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|Title:||Extremely loud mating songs at close range in white bellbirds|
|metadata.dc.relation.ispartof:||Volume 29, Número 20, Pags. R1068-R1069|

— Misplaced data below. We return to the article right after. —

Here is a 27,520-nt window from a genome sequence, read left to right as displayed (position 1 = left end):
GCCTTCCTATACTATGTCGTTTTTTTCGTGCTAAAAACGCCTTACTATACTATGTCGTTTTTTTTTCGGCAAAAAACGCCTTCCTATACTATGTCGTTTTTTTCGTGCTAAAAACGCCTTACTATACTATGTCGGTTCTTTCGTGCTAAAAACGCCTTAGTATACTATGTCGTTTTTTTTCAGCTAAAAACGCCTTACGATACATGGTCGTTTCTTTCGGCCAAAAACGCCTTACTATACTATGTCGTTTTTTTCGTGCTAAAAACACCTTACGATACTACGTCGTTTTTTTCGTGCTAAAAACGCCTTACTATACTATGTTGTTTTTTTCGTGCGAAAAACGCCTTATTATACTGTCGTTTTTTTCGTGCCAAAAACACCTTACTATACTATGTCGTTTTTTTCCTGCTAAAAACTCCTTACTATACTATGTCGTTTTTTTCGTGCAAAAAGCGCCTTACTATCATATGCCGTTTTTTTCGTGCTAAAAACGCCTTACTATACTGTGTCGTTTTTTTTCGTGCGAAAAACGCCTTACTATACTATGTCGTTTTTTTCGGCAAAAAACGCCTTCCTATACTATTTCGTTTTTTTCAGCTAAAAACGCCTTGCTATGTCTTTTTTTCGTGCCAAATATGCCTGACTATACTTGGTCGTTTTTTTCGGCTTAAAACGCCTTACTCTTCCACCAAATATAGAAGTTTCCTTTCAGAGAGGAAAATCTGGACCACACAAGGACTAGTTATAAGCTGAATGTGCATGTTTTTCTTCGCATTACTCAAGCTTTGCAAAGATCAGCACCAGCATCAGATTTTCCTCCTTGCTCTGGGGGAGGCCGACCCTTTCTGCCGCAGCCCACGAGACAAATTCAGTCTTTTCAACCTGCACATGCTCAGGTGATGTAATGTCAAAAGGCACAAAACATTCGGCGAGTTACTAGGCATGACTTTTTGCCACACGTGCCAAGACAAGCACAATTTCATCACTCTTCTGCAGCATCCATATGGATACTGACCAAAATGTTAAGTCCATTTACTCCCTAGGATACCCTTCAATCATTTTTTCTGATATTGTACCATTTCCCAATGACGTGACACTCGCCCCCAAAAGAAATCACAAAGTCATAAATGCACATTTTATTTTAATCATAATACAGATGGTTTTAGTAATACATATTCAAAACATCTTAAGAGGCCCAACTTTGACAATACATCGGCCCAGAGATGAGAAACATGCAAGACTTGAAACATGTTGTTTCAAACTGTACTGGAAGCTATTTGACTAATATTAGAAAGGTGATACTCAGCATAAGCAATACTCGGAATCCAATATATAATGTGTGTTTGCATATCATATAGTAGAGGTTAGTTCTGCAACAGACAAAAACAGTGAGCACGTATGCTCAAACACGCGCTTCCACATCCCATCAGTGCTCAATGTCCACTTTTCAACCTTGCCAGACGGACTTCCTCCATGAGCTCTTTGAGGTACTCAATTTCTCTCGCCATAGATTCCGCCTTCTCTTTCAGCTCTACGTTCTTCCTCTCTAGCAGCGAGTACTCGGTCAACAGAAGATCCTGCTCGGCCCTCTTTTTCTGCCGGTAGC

|Abstract:||Holzner et al. show that macaques provide a net benefit to oil palm harvest by reducing losses due to rodent pests on oil palm plantations. © 2019 Elsevier LtdSexual selection in many animal species favors the evolution of elaborate courtship traits. Such traits might help signalers convey, and receivers discern, information about signaler quality; or they might be favored by perceptual or aesthetic preferences for elaborateness or beauty [1–3]. Under either scenario we expect sexual trait elaboration to be countered by proximate constraints rooted in animals’ morphology, physiology and phylogenetic history [3,4]. During expeditions to a montane rainforest in the Brazilian Amazon, we obtained amplitude-calibrated measures of mating songs in two species of cotingas, the white bellbird (Procnias albus) and the screaming piha (Lipaugus vociferans). The screaming piha sings the loudest songs of any passerine bird previously documented . However, we find that white bellbirds are >9 dB louder, and thus achieve roughly triple the sound pressure levels of pihas. Mechanical constraints on amplitude, and thus limits on the reach of sexual selection, are revealed by trade-offs between maximal sound pressure and song duration. We find that song amplitude in bellbirds is context-dependent: when a female was on the display perch, a male bellbird sang only his louder song type, swiveling his body mid-song to face the female head on. We know of no other species in which such high-amplitude vocal signals are directed to receivers in such close proximity. We propose that bellbird females balance an interest in sampling males at close range with a need to protect themselves from hearing damage. © 2019 Elsevier Ltd|
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